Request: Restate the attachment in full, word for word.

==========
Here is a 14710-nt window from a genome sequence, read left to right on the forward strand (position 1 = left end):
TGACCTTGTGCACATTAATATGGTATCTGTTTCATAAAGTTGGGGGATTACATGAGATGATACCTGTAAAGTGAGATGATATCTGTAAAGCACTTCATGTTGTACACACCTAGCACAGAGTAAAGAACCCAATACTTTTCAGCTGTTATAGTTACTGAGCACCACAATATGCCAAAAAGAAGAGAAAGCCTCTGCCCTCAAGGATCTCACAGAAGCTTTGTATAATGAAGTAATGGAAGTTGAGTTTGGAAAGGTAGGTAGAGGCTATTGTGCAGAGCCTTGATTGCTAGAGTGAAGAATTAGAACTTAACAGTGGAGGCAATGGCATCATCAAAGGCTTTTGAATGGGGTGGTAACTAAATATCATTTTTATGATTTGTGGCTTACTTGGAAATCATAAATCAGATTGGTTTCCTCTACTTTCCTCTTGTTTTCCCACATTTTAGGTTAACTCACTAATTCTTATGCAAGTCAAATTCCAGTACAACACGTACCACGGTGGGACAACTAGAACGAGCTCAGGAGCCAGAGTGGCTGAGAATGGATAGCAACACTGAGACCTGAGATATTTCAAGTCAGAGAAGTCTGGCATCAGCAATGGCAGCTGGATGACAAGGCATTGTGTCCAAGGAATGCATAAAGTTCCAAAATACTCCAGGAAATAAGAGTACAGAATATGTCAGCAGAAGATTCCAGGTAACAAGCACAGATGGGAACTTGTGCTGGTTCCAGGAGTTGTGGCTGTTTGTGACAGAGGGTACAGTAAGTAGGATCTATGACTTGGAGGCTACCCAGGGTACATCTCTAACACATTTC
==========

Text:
Here is a 14710-nt window from a genome sequence, read left to right on the forward strand (position 1 = left end):
TGACCTTGTGCACATTAATATGGTATCTGTTTCATAAAGTTGGGGGATTACATGAGATGATACCTGTAAAGTGAGATGATATCTGTAAAGCACTTCATGTTGTACACACCTAGCACAGAGTAAAGAACCCAATACTTTTCAGCTGTTATAGTTACTGAGCACCACAATATGCCAAAAAGAAGAGAAAGCCTCTGCCCTCAAGGATCTCACAGAAGCTTTGTATAATGAAGTAATGGAAGTTGAGTTTGGAAAGGTAGGTAGAGGCTATTGTGCAGAGCCTTGATTGCTAGAGTGAAGAATTAGAACTTAACAGTGGAGGCAATGGCATCATCAAAGGCTTTTGAATGGGGTGGTAACTAAATATCATTTTTATGATTTGTGGCTTACTTGGAAATCATAAATCAGATTGGTTTCCTCTACTTTCCTCTTGTTTTCCCACATTTTAGGTTAACTCACTAATTCTTATGCAAGTCAAATTCCAGTACAACACGTACCACGGTGGGACAACTAGAACGAGCTCAGGAGCCAGAGTGGCTGAGAATGGATAGCAACACTGAGACCTGAGATATTTCAAGTCAGAGAAGTCTGGCATCAGCAATGGCAGCTGGATGACAAGGCATTGTGTCCAAGGAATGCATAAAGTTCCAAAATACTCCAGGAAATAAGAGTACAGAATATGTCAGCAGAAGATTCCAGGTAACAAGCACAGATGGGAACTTGTGCTGGTTCCAGGAGTTGTGGCTGTTTGTGACAGAGGGTACAGTAAGTAGGATCTATGACTTGGAGGCTACCCAGGGTACATCTCTAACACATTTC